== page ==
When I’m writing, I work all day and all night. It’s an intense, grueling process: the work just takes over, like a fever. Sometimes I wake up with my latest chapter in bed in the morning. My work is my lover; I’m devoted to my work. I’ve always been this way: I have to give the very best that’s in me.
Whether this makes me a genius or not, I don’t know. But I do know what Irene Bertuzzi, a flamboyant palm reader in Italy, told me when I was 17: “Your life line and your work line intersect: your life and your work are one. Your father goes to the office and leaves his work at the end of the day. But you, Jimmy (my childhood name) – you will succeed! Because you can do it! You have it in you! But you will have to go through so much pain first…because you are so sensitive: I can see it in your eyes.”
That was the summer of 1970: Porto Santo Stefano, Italy. They were playing Led Zeppelin’s “Whole Lotta Love” – and I was about to be a senior in high school. I thought the sensitivity in my eyes would make me a famous actor; little did I realize that it would be the way I’d make my living: a “sensitive” is another word for a “psychic.”
I’ve tried to be honest about how I personally relate to the subject of genius. So now we can proceed, finally, and focus on you: the person with the potential for something great.
The first principle on my eleven-point list was “We all have the potential for genius.” OK, I’ve said it; but now you’ve got to do the work.
In his excellent book, Young Nietzsche: Becoming a Genius, Carl Pletsch asserts that geniuses are made, not born. I tend to agree. Pletsch says: “In his struggle to please Wagner, Nietzsche discovered his own creativity and learned many of the psychological characteristics of genius: audacity, narcissism, and single-mindedness. Eventually he would be able to practice these virtues of genius.”
Are you ready to practice the “virtues of genius?” Not if you believe in a “selfless” philosophy or religion. There’s no mincing words here: to be a genius, to accomplish something extraordinary, you’ve got to practice “selfishness.” Let’s not obliterate the self, the ego, too quickly on our spiritual paths. If we sit around meditating on a mountain somewhere, we might attain the Buddhist “no mind,” but we certainly won’t design that palatial estate, erect that superlative sculpture, or shoot the film that will influence people around the world.
The choice is yours; this is not an article about enlightenment. This is an article about achievement. Are you ready to achieve something in your life? If so, you have to figure out what that is. And then you’ve got to fight for it!
If you choose what Crowley calls your “True Will,” then the doors of life will open fairly quickly and naturally on your chosen path. It’s amazing how the universe helps us when we’re doing the “right thing,” and how it socks us in the jaw when we’re not. (See the movie Run Lola Run.)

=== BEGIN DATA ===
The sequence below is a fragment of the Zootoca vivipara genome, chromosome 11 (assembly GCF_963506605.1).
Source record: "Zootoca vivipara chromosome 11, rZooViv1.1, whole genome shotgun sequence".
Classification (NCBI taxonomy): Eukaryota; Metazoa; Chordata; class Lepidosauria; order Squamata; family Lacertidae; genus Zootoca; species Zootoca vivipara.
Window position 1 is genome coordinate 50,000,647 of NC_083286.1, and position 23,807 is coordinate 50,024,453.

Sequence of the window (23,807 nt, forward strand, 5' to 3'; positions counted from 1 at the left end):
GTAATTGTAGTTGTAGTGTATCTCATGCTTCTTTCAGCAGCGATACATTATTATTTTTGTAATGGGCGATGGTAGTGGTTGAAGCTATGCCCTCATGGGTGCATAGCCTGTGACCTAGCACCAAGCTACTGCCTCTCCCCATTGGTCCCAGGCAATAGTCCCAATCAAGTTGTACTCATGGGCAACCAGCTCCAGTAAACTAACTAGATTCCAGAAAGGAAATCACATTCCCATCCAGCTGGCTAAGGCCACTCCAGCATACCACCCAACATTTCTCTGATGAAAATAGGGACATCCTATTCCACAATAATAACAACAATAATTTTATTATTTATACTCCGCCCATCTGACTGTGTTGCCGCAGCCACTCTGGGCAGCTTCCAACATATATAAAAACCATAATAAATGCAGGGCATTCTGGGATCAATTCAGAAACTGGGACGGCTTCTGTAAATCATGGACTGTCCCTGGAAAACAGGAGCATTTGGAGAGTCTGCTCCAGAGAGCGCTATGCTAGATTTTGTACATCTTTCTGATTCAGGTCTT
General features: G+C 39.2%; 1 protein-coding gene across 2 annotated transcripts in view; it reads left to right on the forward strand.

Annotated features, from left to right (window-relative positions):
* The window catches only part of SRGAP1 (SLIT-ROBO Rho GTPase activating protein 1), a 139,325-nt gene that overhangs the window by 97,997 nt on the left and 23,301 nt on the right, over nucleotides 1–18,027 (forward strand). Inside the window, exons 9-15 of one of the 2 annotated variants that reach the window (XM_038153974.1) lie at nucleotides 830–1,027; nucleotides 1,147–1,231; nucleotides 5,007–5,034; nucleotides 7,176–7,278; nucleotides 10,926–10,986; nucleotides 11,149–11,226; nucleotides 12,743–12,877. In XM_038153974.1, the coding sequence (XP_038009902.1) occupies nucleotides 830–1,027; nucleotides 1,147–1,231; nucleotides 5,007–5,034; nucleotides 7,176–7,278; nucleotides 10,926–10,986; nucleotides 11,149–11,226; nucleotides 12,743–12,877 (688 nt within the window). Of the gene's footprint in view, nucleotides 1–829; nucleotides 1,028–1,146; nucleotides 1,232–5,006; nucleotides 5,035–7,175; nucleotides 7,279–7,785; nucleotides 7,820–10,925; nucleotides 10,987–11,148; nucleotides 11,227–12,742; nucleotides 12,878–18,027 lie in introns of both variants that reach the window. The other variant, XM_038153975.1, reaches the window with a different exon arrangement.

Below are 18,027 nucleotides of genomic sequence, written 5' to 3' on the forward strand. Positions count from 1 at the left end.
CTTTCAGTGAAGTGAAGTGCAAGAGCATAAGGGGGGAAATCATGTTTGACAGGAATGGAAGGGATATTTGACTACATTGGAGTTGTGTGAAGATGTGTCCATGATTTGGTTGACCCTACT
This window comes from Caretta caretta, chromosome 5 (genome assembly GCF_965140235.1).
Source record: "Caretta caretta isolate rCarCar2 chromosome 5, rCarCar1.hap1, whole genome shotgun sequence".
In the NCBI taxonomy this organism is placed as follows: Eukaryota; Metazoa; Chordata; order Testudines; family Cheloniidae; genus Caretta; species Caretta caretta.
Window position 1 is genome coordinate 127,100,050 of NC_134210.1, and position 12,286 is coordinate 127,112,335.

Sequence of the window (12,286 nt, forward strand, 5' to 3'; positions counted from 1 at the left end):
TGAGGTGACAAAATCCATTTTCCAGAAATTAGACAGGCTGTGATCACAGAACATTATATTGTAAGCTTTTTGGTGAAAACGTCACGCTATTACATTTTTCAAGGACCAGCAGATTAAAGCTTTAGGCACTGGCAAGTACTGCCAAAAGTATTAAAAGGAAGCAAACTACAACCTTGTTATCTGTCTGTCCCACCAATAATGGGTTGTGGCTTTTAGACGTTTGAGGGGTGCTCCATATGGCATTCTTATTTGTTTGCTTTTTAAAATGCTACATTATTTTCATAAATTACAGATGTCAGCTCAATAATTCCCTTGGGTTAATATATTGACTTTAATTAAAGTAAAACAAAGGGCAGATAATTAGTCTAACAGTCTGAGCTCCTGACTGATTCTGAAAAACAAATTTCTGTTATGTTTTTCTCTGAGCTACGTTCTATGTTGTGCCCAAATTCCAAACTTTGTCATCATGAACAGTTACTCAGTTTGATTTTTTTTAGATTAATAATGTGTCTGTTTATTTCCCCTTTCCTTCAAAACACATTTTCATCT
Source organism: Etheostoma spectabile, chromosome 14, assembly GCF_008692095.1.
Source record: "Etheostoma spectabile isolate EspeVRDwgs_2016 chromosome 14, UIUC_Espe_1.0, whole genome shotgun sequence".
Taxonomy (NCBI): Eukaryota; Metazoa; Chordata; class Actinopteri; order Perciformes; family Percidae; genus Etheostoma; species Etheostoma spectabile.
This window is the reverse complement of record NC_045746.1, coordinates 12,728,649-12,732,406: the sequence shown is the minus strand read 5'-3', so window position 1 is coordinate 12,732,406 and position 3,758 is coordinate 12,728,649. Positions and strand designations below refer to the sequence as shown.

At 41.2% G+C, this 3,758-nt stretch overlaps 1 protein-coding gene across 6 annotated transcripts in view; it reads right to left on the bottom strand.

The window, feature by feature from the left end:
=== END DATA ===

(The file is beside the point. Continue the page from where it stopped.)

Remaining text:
So first you need to discover where your potential for genius lies. It may not be where you think it is. The espresso maker at Caffé Sha Sha years ago was obviously unhappy with his job. His coffee wasn’t the greatest, but every Friday, when he purchased the flowers for the weekend, his floral arrangements were unbelievable. I tried to encourage him to do this kind of work for a living, but he wasn’t interested. Some people just love to be miserable.
Has anyone ever told you that you have a genius for something? A genius for flowers, or a genius for people, or a genius for cars or for picking out the best hat? Comments like these are clues that we probably do have genius in these areas. And I believe that we all need to get in touch with the genius part of ourselves, to begin utilizing it 150%, and to make a lot of money doing it! Unless you prefer to meditate on top of a mountain – and maybe that’s your True Will, which is fine.
But whatever your will in life is – get to it, get on it, and get going! If you choose the mountain, then go find it and stop dreaming about it. But if you choose the work, if you choose greatness, if you choose any of the arts – it’s got to be the number one choice in your life. There’s simply no compromise with this: genius is something you work for. You can’t have it two ways; as I tried to tell a friend, choose either the New Jersey family life or a great career in the theatre – but “You can’t have both, dahling,” as Stella often reminded us. There are exceptions, of course, but they’re exceedingly rare.
Are you ready to take the leap and pursue something magnificent in your life? You’ve got to do it with your blood, your guts – every ounce of your being. And there’s no guarantee that you’ll ever “make it.” The only guarantee is that you’ll discover who you are.
At the climax of Peter Pan, Tiger Lilly decrees: “Peter Pan is the sun and the moon and the stars! Peter Pan is the love of delight! Peter Pan is the bravest and strongest of all boys!” And Peter answers, “Yes, I know. I don’t say it to boast – it’s because I cannot tell a lie.”
The genius doesn’t need to lie; his life and work tell the truth. - Kyler James